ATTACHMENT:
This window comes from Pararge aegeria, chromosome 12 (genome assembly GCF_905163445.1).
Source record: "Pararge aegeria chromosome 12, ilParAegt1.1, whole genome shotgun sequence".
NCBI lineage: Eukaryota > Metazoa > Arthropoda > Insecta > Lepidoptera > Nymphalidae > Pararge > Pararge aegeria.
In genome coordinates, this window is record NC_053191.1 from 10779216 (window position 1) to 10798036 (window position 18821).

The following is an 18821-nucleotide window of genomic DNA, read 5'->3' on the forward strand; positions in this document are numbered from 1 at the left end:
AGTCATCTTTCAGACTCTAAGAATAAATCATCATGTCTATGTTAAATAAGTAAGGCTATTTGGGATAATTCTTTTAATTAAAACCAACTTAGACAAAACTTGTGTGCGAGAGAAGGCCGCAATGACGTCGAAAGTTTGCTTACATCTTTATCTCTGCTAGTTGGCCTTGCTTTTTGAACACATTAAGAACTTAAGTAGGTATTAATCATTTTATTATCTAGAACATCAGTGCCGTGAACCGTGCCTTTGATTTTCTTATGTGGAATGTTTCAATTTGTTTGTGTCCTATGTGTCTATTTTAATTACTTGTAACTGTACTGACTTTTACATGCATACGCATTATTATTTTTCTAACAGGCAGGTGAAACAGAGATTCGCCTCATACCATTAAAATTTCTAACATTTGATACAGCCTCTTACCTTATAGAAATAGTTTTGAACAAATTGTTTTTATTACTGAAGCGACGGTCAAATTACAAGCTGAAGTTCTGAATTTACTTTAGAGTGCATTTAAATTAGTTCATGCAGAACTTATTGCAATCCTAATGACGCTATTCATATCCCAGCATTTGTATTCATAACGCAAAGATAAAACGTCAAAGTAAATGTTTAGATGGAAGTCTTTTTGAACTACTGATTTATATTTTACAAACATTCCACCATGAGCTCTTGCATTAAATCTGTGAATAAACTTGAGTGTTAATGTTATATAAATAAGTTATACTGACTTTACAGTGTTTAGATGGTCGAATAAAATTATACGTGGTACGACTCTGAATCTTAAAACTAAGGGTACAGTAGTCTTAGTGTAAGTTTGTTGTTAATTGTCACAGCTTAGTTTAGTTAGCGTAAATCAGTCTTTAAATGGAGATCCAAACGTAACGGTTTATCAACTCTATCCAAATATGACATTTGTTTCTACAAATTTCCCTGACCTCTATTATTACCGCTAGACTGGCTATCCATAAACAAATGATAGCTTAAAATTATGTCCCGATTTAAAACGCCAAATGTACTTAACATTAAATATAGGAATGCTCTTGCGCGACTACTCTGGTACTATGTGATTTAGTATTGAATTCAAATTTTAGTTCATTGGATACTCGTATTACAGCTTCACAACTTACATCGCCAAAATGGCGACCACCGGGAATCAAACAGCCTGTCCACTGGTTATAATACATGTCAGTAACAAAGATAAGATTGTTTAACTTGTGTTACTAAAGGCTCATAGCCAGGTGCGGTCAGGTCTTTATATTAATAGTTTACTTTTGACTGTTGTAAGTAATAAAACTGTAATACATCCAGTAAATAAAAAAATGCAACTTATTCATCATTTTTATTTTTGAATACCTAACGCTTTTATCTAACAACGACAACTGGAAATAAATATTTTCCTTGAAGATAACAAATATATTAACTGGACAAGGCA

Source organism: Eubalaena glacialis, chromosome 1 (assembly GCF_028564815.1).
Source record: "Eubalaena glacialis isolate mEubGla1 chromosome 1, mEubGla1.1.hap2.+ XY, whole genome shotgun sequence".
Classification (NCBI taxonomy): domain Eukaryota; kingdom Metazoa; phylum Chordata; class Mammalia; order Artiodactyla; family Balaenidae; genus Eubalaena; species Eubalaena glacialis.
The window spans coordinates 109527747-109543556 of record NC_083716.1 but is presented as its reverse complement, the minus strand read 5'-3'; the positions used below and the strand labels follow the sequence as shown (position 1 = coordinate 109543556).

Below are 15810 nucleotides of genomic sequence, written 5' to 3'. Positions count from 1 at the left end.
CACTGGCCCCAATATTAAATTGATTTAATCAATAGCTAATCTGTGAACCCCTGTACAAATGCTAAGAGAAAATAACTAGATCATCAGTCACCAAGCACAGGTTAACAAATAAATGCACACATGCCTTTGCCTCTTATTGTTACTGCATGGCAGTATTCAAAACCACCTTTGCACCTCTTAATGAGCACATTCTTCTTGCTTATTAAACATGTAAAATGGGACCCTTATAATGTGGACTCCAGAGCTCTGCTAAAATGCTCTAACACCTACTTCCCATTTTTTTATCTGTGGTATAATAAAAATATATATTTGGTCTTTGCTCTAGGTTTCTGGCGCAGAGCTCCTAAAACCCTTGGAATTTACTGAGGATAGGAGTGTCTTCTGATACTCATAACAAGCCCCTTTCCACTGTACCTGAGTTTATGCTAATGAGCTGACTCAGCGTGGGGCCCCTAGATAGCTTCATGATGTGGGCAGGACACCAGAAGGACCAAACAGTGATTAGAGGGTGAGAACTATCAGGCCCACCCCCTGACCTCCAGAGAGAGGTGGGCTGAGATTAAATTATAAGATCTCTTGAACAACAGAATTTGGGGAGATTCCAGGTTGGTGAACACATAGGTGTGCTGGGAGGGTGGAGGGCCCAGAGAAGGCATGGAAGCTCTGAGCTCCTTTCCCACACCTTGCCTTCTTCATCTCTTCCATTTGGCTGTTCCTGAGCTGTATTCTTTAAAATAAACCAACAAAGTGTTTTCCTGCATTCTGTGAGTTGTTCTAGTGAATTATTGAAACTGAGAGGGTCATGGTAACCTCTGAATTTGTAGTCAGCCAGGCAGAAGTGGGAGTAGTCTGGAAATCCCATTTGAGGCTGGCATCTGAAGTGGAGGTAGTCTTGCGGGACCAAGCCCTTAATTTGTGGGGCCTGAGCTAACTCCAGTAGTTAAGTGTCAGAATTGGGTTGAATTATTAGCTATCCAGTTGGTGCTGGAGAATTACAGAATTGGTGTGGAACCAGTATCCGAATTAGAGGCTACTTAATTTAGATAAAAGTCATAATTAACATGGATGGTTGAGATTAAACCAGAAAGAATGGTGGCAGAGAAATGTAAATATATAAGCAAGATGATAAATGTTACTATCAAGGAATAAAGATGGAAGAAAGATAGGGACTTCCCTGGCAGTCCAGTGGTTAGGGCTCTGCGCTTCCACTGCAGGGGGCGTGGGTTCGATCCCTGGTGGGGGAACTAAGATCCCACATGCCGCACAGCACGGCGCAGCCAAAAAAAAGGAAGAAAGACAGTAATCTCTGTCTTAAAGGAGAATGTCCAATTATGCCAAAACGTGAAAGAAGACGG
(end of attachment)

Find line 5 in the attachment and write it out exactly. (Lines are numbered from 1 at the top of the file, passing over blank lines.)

The following is an 18821-nucleotide window of genomic DNA, read 5'->3' on the forward strand; positions in this document are numbered from 1 at the left end: